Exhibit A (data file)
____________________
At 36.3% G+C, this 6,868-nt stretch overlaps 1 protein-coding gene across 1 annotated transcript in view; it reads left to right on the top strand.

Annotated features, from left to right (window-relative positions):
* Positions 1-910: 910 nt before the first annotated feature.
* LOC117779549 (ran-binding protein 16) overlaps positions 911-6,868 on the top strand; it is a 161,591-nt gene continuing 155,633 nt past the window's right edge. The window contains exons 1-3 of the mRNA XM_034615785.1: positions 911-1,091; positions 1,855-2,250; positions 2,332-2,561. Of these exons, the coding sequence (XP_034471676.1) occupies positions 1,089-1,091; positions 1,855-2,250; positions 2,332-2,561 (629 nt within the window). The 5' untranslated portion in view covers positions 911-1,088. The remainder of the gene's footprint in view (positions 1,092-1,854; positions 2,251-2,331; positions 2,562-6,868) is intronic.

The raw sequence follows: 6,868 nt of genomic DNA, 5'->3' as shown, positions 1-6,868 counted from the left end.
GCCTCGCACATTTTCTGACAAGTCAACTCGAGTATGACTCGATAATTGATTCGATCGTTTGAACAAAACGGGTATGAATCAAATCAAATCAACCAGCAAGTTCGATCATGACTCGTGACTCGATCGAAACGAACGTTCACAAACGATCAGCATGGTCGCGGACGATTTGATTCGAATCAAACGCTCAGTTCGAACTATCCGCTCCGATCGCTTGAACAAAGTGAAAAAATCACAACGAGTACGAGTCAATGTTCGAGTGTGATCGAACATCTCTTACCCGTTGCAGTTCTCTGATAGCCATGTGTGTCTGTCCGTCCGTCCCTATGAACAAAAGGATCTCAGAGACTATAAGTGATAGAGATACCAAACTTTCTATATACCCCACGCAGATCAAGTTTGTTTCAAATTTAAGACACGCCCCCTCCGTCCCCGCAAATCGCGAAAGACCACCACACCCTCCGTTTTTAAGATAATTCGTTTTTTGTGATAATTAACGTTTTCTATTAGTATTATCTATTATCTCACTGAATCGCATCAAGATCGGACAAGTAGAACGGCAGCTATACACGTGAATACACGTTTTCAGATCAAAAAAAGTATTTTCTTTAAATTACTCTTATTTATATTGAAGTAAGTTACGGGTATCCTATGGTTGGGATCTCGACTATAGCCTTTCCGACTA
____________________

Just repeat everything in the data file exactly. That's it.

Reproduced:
At 36.3% G+C, this 6,868-nt stretch overlaps 1 protein-coding gene across 1 annotated transcript in view; it reads left to right on the top strand.

Annotated features, from left to right (window-relative positions):
* Positions 1-910: 910 nt before the first annotated feature.
* LOC117779549 (ran-binding protein 16) overlaps positions 911-6,868 on the top strand; it is a 161,591-nt gene continuing 155,633 nt past the window's right edge. The window contains exons 1-3 of the mRNA XM_034615785.1: positions 911-1,091; positions 1,855-2,250; positions 2,332-2,561. Of these exons, the coding sequence (XP_034471676.1) occupies positions 1,089-1,091; positions 1,855-2,250; positions 2,332-2,561 (629 nt within the window). The 5' untranslated portion in view covers positions 911-1,088. The remainder of the gene's footprint in view (positions 1,092-1,854; positions 2,251-2,331; positions 2,562-6,868) is intronic.

The raw sequence follows: 6,868 nt of genomic DNA, 5'->3' as shown, positions 1-6,868 counted from the left end.
GCCTCGCACATTTTCTGACAAGTCAACTCGAGTATGACTCGATAATTGATTCGATCGTTTGAACAAAACGGGTATGAATCAAATCAAATCAACCAGCAAGTTCGATCATGACTCGTGACTCGATCGAAACGAACGTTCACAAACGATCAGCATGGTCGCGGACGATTTGATTCGAATCAAACGCTCAGTTCGAACTATCCGCTCCGATCGCTTGAACAAAGTGAAAAAATCACAACGAGTACGAGTCAATGTTCGAGTGTGATCGAACATCTCTTACCCGTTGCAGTTCTCTGATAGCCATGTGTGTCTGTCCGTCCGTCCCTATGAACAAAAGGATCTCAGAGACTATAAGTGATAGAGATACCAAACTTTCTATATACCCCACGCAGATCAAGTTTGTTTCAAATTTAAGACACGCCCCCTCCGTCCCCGCAAATCGCGAAAGACCACCACACCCTCCGTTTTTAAGATAATTCGTTTTTTGTGATAATTAACGTTTTCTATTAGTATTATCTATTATCTCACTGAATCGCATCAAGATCGGACAAGTAGAACGGCAGCTATACACGTGAATACACGTTTTCAGATCAAAAAAAGTATTTTCTTTAAATTACTCTTATTTATATTGAAGTAAGTTACGGGTATCCTATGGTTGGGATCTCGACTATAGCCTTTCCGACTA